In a strikingly original and provocative body of work, the British philosopher Bernard Williams argued that traditional approaches to moral philosophy entailed a badly distorted picture of human life and action. This course will study Williams's critique of these approaches and explore what he thought should replace them. Readings will include, among others, Williams’s books Ethics and the Limits of Philosophy and Shame and Necessity, and his essays on character, personal identity, reasons for action, luck, blame, death, and tragedy.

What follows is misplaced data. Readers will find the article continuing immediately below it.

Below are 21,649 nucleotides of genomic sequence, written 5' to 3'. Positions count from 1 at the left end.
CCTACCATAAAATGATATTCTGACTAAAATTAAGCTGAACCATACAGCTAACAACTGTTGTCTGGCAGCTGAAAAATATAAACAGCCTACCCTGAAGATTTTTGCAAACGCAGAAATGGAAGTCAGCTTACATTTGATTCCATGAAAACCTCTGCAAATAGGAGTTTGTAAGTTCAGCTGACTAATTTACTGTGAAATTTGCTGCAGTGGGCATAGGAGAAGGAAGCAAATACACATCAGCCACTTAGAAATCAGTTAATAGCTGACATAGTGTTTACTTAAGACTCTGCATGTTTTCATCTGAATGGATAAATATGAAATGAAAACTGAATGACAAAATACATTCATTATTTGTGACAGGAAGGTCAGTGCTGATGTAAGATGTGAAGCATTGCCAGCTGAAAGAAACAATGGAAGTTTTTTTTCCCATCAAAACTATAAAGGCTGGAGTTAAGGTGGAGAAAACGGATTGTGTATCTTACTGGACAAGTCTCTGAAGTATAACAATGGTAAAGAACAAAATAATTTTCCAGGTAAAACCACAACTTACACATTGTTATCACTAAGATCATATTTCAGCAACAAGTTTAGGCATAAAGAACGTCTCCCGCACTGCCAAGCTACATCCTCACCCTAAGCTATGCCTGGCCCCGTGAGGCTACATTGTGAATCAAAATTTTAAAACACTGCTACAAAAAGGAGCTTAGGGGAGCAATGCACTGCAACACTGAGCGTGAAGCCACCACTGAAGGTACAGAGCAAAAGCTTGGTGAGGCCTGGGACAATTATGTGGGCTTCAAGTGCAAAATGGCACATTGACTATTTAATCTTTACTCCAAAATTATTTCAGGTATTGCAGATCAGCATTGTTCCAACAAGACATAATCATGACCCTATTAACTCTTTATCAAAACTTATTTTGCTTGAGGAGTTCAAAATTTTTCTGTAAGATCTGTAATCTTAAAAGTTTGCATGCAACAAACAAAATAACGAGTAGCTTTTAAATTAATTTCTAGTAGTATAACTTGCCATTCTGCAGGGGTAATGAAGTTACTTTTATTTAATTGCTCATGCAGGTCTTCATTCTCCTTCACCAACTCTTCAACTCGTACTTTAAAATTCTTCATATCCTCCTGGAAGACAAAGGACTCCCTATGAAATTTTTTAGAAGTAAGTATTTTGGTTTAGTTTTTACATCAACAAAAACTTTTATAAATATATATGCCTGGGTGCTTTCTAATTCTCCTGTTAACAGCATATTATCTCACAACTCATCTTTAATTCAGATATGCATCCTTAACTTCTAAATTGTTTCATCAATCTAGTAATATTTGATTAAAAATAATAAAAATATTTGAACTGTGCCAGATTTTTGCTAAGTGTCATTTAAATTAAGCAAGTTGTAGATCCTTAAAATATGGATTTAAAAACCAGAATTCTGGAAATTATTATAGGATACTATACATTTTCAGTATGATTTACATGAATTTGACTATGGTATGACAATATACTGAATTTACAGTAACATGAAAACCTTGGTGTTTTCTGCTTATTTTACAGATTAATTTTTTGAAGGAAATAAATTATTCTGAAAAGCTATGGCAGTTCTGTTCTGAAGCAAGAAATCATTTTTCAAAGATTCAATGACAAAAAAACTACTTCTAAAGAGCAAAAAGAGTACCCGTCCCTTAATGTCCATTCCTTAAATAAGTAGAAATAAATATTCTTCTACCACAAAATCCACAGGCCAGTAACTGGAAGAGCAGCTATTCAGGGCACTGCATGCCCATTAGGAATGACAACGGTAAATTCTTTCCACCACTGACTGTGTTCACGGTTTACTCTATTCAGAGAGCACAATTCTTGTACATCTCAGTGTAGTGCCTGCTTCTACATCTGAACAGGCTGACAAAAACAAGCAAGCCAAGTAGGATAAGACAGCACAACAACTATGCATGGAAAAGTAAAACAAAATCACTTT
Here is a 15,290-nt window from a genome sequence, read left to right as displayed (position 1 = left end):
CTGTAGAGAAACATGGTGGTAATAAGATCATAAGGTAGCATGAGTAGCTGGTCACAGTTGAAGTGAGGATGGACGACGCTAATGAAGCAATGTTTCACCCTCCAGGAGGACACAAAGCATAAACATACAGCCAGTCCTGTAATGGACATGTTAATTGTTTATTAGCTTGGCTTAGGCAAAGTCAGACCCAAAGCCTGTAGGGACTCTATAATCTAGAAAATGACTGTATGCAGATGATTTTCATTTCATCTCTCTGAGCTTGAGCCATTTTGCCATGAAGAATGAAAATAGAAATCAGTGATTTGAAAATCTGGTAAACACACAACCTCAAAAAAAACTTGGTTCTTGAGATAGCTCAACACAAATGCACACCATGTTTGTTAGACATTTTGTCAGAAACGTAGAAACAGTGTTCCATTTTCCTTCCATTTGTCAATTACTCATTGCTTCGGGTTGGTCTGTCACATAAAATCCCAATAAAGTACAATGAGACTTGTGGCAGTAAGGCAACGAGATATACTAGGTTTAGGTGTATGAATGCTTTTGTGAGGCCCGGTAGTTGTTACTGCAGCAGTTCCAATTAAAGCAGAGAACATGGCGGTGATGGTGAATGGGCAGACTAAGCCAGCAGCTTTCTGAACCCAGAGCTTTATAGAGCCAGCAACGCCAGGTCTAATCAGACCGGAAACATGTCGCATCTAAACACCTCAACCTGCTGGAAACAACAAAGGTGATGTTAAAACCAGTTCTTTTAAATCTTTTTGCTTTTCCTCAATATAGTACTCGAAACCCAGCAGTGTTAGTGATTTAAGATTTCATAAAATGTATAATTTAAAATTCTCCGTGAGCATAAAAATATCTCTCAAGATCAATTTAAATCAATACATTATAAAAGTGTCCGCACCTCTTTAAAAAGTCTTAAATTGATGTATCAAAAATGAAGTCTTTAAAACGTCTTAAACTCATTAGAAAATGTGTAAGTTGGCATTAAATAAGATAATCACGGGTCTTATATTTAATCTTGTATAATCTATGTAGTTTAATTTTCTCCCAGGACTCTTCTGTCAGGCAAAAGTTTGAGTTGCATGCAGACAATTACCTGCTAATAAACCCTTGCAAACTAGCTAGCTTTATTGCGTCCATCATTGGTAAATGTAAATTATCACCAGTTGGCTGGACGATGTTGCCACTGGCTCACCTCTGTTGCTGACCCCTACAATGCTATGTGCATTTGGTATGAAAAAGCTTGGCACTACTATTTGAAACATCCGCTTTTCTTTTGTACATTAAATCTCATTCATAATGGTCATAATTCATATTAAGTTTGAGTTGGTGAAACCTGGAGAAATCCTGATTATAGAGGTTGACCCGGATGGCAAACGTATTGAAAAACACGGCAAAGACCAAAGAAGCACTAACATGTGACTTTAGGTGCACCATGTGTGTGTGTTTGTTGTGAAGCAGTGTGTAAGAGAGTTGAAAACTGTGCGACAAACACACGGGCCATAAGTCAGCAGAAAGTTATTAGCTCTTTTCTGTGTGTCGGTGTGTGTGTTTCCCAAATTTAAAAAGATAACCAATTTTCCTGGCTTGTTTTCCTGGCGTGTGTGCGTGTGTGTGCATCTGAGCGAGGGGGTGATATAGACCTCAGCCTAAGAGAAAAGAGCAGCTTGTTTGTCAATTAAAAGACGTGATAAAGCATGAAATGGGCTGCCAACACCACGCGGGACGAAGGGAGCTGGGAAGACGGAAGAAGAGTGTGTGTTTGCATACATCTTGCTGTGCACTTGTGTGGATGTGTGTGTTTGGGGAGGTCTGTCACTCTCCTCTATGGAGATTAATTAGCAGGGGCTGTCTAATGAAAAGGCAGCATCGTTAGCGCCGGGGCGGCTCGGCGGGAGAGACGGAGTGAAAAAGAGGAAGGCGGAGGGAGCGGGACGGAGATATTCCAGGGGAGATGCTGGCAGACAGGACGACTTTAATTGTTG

If only implicitly, people appeal to moral standards all the time: when they think about whether they should eat meat, how much of their energy and resources they should dedicate to improving the world rather than pursuing their passions, or whether someone is being disrespectful or manipulative. This course will explore representative conceptions of the nature and significance of morality, with the aim of enabling students to think critically about what in these conceptions seem right to them.